Two show biz legends – pianist Rene Paulo, the patriarch of a family of entertainers, and recording engineer Milan Bertosa – have died this month.
Paulo (full name, Irenio Pagarigan Paulo) was 92 when he died peacefully yesterday (Jan. 11) at Tripler Army Medical Center. He and surviving wife Akemi Paulo were popular recording artists and a beloved lounge entertainment duo – he was on keyboards, she was the featured singer – at the Opus One club they owned at the Ilikai Hotel in Waikiki. They were the parents of saxophonist Michael Paulo and vocalist Kathy Paulo.
Bertosa, a veteran sound engineer, died Jan. 1 at age 61 of an apparent heart attack. On New Year’s Eve, he was celebrating and prepping for the holidays with friends, according to his family, so his death was a surprise for all. Bertosa was an integral figure in recording the late Israel Kamakawiwo‘ole’s “Somewhere Over the Rainbow” global hit song.
Paulo was born in Wahiawa and excelled s in classical music, studying at the Juilliard School of Music in New York. He embraced other genres of music including jazz, pop and adult contemporary, and was dubbed “Hawaii’s Favorite and Most Famous Pianist” while performing in Las Vegas, Los Angeles and Tokyo. Paulo also joined son Michael in numerous smooth jazz gigs.
Earlier in his career, he recorded “Black Coral” on Liberty Records in 1959, “Tropical Heat Wave” in 1963, “The Best of Rene Paulo” in 1995, The Best of Rene & Akemi Paulo” in 1996.
In addition to his entertainment career, Rene was in the Army and served during the Korean War.
In a statement, Michael Paulo said of his dad, “As a child, even before I began playing the sax and not knowing anything about music … when I watched my dad play piano, I knew he was special and was not just another good musician. The best way to describe my respect for him is when I say to people, ‘My Dad gave me enough talent from just his little finger to go on and be successful playing music on the world stage and play with some of the jazz and pop greats in our lifetime.’ I managed that with just a small portion of the gift he had.”
He added, “That’s how great he was. I chose to follow in his footsteps and pursue music as my life and I will continue his legacy for the rest of my life.”
Besides wife of 71 years Akemi (the former Lilian Tatsilp Shimoda), Paulo is survived by children Irenio Rene Paulo (Laverne), Michael Paulo (Terri), Victoria Tokujo (Roy), Kathleen Paulo-Hirai (George), Charlene Paulo Jubrail (Fadi) and Gail-Anne Namerow (Richard), as well as 21 grandchildren, 14 grandchildren-in-law, 42 great-grandchildren, 22 step great grandchildren and four great-great grandchildren.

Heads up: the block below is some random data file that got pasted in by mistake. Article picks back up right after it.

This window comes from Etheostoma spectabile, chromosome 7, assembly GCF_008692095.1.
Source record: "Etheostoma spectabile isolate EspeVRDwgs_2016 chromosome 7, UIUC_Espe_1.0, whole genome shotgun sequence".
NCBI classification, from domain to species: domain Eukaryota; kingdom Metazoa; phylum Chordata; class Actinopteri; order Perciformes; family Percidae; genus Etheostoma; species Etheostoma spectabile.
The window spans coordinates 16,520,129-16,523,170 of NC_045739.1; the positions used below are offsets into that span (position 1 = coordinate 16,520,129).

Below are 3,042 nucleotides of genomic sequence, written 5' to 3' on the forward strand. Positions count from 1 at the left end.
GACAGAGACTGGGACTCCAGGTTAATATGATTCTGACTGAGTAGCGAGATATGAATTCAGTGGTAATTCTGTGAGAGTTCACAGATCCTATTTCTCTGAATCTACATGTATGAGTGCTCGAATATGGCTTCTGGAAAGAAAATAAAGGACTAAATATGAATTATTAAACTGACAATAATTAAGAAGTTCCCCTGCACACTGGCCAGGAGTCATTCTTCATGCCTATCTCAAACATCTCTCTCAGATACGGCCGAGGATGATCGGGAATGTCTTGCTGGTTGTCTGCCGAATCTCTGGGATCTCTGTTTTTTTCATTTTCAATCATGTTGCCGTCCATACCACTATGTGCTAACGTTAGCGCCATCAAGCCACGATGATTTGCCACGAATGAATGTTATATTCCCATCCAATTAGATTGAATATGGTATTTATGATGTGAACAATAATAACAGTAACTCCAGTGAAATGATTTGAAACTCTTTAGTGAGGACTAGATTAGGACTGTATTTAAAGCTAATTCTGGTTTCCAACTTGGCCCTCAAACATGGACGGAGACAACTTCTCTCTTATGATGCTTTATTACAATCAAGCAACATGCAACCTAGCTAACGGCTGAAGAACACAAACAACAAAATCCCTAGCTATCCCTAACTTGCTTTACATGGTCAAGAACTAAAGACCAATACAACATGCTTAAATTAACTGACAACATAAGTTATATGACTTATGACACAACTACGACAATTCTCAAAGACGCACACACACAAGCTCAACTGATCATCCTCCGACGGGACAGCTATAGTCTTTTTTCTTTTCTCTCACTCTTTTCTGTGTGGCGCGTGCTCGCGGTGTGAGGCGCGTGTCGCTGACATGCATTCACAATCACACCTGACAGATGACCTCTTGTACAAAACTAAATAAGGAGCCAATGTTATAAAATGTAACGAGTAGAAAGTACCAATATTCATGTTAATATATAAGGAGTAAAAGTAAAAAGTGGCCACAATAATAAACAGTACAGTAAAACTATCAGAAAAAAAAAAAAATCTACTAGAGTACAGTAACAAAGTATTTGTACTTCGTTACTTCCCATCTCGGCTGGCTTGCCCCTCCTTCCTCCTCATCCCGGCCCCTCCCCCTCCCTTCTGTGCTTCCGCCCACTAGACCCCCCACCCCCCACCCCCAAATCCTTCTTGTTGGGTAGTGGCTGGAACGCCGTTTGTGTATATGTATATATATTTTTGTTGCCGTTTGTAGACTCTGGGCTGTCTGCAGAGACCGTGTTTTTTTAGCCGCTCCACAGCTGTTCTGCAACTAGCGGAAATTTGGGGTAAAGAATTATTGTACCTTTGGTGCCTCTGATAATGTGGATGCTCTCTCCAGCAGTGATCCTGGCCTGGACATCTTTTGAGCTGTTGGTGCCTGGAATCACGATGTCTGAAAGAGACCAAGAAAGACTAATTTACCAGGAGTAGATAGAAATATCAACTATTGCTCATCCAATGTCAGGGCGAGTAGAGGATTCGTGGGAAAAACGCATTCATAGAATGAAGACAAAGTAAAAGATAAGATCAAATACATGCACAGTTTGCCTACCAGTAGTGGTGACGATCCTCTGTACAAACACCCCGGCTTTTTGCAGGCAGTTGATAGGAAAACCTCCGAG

Other survivors include siblings Pablito Pagarigan, Olivia Simms (James – deceased), Susan Moniz (Theodore – deceased), Leonard Pagarigan (Jeanine) and Maria Clara Converse (Robert).
Funeral services are pending. …
Bertosa will be remembered in a celebration of life event set for March 12 at Hawaiian Brian’s, though a time has not yet been disclosed on the venue’s website.
Bertosa, who had 700 album projects to his credit, is best known as the engineer on duty in 1988 when the late Israel Kamakawiwo‘ole showed up in the wee hours (3 a.m.) at a recording studio to do some work.
What Bruddah Iz did, as fans and the world would later learn, was render what would become his and Hawaii’s biggest hit, “Somewhere Over the Rainbow” coupled with“What a Wonderful World,” when the open mike recorded the tunes – in one take — complete with the iconic and historic “Ooo-ooo-ooo-ooo” intro and Iz’s altered lyrics to the tune popularized by Judy Garland in the film, “The Wizard of Oz.”
The recording would wind up in Bruddah Iz’s “Facing Future” CD, which Bertosa shared with producer Jon de Mello of the Mountain Apple Company, and ultimately included in the album released in 1993.
The tune, because of Iz’s unique take, was heard on TV’s “ER” and in such films as “Meet Joe Black” and “50 First Dates,” and scores of commercial jingles.
Bertosa was a Yugoslavia native, whose family fled the Soviet-occupied region, landing in Chicago when he was 7. He relocated to Honolulu in 1988, establishing a reputation as one of the best sound engineers here, earning four Na Hoku Hanohano Awards.
He operated Audio Resources Hawaii, a studio just outside of Waikiki, but moved to a Young Street destination which was the former Sounds of Hawaii studio operated by Herb Ono. Bertosa was chief studio engineer for the Mountain Apple label before working as a free-lancer.
He is survived by his wife, Maya. Friends have launched a GO FUND ME page to assist with medical and funeral expenses. …
Kaipo Hale and Hoku Zuttermeister will guest-sing with Ho‘okena’s Horace Dudoit III and Glen Smith from 6 to 9 p..m. this Satuarday (Jan. 14) at Kani Ka Pila Grille at the Outrigger Reef Hotel. Expect Hawaiiana fans to flock to this one. …
Jack Cione, the veteran entrepreneur and producer-director of the Follies revue at the Arcadia, has been released from the hospital to recuperate from pneumonia in isolation in his apartment. By now, he should be cleared to resume life as usual including trips to the dining room instead of eating meals delivered to his room. …
And that’s Show Biz. …